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Sonics tunes next-gen architecture for rich media

Posted: 16 Nov 2004 ?? ?Print Version ?Bookmark and Share

Keywords:ip? wireless? rich media? mx architecture? interconnect?

Sonics Inc. has seen its interconnect intellectual property (IP) used primarily in wireless applications and digital consumer devices where power consumption was not a serious issue. But now the company, with the introduction of its MX architecture, is aiming for the same handheld "rich-media" applications that just about every other IP vendor and chip house is targeting. That has required some adjustments.

Sonics is part of a small industry that has sprung up around a dilemma. As the number of blocks in typical soc designs increased, a funny thing happened to the idea of importing predesigned IP and simply stitching it together: The design work necessary to do the stitching became a substantial portion of the overall front-end workload.

At the same time, the interconnectnot just the placement and routing, but interconnect architecture as wellbecame increasingly critical to the final performance of the chip. When an SoC was a single embedded cpu core with internal caches, a dram controller and some simple peripherals, the interconnect was not an issue.

But consider a more challenging SoC scenario: a design with several processors. Drop in a large SRAM that has to DMA back and forth with the caches and main memory. Add high-speed data sources. Upgrade the DRAM interface to DDR2, with demanding bandwidth requirements. Now try to serve media data streams that must observe maximum allowable latency requirements.

Not only is the native bus for one of the CPU cores not the obvious solution, but it may not be obvious that there is a solution.

Such needs have led oncesimple CPU buses to evolve into complex multilayer interconnect schemes. The ARM AMBA architecture is a case in point. The problem has also supported a small group of companies, independent from any one CPU vendor, in the interconnect IP business. Sonics is among them.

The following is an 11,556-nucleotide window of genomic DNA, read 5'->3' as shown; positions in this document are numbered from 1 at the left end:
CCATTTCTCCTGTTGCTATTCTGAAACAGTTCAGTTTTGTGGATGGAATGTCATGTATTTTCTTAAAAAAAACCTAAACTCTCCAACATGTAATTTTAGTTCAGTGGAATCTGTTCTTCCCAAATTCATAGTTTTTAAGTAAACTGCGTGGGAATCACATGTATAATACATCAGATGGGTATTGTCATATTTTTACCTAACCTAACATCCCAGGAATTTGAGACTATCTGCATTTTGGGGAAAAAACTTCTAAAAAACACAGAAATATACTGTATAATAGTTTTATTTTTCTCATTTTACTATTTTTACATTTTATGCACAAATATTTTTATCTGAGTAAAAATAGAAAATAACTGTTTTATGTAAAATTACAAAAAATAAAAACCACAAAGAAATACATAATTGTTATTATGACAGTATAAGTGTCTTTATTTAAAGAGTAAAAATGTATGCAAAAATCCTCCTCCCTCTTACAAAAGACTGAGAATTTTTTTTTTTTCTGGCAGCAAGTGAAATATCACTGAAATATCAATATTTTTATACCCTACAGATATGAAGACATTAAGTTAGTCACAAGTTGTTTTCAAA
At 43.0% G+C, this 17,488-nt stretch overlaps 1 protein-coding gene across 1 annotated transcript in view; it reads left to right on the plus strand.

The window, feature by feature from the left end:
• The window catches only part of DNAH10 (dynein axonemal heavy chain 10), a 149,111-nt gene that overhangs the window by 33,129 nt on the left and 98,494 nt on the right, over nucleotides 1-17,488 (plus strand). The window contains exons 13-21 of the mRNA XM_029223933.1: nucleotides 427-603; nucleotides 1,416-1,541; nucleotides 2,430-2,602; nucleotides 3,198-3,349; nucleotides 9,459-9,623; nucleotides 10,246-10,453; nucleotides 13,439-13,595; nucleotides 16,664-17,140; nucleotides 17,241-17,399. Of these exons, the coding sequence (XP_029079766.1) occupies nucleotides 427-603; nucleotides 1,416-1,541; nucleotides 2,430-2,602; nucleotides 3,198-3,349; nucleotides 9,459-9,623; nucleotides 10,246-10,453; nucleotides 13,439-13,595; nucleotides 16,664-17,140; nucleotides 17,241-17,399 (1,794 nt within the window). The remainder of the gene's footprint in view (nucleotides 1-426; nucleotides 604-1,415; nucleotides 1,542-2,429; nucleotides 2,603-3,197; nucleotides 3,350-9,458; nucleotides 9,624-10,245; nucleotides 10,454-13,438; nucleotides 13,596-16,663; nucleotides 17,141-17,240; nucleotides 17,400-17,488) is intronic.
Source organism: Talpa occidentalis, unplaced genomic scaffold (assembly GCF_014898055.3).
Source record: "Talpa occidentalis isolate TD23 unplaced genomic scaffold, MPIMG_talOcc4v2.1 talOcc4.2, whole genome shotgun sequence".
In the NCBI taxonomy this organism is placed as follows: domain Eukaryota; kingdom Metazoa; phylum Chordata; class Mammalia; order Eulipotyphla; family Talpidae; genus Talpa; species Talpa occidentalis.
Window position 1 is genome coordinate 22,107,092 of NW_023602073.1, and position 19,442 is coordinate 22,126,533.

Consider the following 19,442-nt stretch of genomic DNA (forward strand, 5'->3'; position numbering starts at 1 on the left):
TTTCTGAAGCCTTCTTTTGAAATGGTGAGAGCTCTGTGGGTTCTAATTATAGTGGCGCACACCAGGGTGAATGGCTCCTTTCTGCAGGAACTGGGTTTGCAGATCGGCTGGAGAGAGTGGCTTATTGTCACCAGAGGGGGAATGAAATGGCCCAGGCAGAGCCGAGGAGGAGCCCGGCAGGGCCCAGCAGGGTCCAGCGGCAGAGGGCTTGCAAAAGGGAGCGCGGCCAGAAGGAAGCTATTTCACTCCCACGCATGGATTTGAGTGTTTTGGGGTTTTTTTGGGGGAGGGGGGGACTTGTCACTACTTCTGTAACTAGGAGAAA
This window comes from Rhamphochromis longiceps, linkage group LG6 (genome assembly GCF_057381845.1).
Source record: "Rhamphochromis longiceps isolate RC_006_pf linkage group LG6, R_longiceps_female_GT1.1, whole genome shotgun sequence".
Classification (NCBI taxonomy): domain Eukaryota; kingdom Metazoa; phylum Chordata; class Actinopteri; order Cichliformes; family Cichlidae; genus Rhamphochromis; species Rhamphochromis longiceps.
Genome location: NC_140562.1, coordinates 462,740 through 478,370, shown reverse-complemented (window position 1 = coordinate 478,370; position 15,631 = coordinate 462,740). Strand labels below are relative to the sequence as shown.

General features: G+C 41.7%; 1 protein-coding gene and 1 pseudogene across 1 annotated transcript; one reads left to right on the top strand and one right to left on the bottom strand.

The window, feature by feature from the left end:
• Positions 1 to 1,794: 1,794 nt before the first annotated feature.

Sonics argues that the role of interconnect IP is not just to establish a physical connection between blocks. Rather, it is to translate the SoC architect's data flow requirements into a fabric that can meet them.

This means physical interconnect, certainlyand embedded in the Sonics scheme is the Open Core Protocol definition, which the company has promoted through the eponymous industry organization. But the Sonics approach goes beyond just signal definitions and physical-layer protocol to wrap transactions between blocks in something like a link-layer protocol and to implement the whole thing with an application-specific interconnect fabric, generated from the system requirements. The fabric may be a shared-access bus, a dedicated-port crossbar or a combination of the two, as dictated by the bandwidth and latency requirements of particular connections.

The new MX architecture required some adjustments, starting with a thorough attack on energy inefficiencies. In part, this was achieved by simply keeping the clock rate low on the globally synchronous Sonics interconnect fabric and its interface: MX targets 100MHz to 200MHz designs. That means not only lower dynamic power but the ability to design in the low-leakage versions of common 130nm processes, further reducing energy consumption without the need for elaborate voltage-island, back-bias or cell-substitution schemes.

Ron Wilson

EE Times




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